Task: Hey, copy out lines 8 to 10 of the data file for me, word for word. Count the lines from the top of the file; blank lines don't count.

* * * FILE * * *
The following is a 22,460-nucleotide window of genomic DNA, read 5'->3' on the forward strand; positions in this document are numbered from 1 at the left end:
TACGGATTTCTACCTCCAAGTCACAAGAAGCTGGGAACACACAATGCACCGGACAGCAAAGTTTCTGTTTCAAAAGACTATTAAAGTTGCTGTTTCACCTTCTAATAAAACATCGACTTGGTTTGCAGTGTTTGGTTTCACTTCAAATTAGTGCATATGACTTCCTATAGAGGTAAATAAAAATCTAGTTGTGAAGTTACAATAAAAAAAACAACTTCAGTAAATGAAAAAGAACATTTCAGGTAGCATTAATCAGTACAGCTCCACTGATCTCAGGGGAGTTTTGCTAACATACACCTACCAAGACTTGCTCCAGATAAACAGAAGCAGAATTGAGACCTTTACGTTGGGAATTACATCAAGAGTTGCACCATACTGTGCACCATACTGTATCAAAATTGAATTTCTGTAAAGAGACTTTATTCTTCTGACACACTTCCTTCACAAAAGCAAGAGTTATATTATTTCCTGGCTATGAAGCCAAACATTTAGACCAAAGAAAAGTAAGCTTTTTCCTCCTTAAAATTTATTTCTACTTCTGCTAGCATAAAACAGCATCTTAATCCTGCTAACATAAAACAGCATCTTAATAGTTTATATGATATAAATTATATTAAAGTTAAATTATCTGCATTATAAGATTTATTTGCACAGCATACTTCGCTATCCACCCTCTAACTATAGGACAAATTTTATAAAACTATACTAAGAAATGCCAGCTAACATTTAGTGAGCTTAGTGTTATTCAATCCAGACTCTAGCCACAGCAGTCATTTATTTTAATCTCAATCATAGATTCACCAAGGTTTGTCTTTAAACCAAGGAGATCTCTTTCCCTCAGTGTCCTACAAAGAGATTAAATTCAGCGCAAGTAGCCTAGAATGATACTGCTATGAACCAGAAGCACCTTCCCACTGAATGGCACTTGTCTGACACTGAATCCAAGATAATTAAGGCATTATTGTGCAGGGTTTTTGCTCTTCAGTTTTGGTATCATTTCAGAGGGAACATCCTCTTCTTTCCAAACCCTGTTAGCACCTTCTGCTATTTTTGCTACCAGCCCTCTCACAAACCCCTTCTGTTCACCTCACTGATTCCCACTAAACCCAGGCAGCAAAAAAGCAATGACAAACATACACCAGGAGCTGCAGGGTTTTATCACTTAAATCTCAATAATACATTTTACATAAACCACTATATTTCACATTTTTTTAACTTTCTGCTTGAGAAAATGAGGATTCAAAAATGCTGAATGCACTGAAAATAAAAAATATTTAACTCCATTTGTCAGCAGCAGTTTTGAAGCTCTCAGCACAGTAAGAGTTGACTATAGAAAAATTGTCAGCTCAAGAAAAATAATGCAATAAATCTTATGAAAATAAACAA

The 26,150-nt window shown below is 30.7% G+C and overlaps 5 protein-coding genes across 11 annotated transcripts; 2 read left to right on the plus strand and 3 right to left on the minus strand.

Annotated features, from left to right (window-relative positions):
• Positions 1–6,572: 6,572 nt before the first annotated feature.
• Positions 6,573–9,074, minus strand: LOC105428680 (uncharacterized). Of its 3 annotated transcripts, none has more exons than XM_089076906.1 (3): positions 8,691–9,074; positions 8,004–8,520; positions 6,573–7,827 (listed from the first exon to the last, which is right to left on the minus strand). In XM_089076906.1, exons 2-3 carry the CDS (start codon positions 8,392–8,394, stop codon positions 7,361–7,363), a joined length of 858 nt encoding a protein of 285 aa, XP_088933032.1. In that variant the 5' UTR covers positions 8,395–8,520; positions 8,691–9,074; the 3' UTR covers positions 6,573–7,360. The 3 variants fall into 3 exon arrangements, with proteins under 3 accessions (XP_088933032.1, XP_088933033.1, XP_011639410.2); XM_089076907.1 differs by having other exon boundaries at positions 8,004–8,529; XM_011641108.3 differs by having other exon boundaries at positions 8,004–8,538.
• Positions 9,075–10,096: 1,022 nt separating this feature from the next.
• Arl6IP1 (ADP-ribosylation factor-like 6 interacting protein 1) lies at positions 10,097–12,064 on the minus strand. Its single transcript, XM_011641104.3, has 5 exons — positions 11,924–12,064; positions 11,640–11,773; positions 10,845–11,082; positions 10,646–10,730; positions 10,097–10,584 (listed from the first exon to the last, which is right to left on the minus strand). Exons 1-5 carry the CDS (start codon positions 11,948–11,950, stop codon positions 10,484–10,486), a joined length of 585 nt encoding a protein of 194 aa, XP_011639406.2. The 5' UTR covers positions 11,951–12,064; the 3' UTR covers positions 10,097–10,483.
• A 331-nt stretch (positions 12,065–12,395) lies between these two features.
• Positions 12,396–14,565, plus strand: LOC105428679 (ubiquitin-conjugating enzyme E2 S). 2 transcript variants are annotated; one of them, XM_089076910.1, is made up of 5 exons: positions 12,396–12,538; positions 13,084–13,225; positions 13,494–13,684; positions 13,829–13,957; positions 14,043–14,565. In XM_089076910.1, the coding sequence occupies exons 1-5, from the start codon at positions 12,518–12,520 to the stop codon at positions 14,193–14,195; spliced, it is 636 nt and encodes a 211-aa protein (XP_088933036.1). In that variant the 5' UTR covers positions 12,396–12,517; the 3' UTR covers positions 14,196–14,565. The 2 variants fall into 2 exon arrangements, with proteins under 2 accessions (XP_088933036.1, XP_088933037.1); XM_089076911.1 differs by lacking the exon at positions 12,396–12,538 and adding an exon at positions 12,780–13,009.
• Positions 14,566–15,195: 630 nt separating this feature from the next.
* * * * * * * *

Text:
• Arl6IP1 (ADP-ribosylation factor-like 6 interacting protein 1) lies at positions 10,097–12,064 on the minus strand. Its single transcript, XM_011641104.3, has 5 exons — positions 11,924–12,064; positions 11,640–11,773; positions 10,845–11,082; positions 10,646–10,730; positions 10,097–10,584 (listed from the first exon to the last, which is right to left on the minus strand). Exons 1-5 carry the CDS (start codon positions 11,948–11,950, stop codon positions 10,484–10,486), a joined length of 585 nt encoding a protein of 194 aa, XP_011639406.2. The 5' UTR covers positions 11,951–12,064; the 3' UTR covers positions 10,097–10,483.
• A 331-nt stretch (positions 12,065–12,395) lies between these two features.
• Positions 12,396–14,565, plus strand: LOC105428679 (ubiquitin-conjugating enzyme E2 S). 2 transcript variants are annotated; one of them, XM_089076910.1, is made up of 5 exons: positions 12,396–12,538; positions 13,084–13,225; positions 13,494–13,684; positions 13,829–13,957; positions 14,043–14,565. In XM_089076910.1, the coding sequence occupies exons 1-5, from the start codon at positions 12,518–12,520 to the stop codon at positions 14,193–14,195; spliced, it is 636 nt and encodes a 211-aa protein (XP_088933036.1). In that variant the 5' UTR covers positions 12,396–12,517; the 3' UTR covers positions 14,196–14,565. The 2 variants fall into 2 exon arrangements, with proteins under 2 accessions (XP_088933036.1, XP_088933037.1); XM_089076911.1 differs by lacking the exon at positions 12,396–12,538 and adding an exon at positions 12,780–13,009.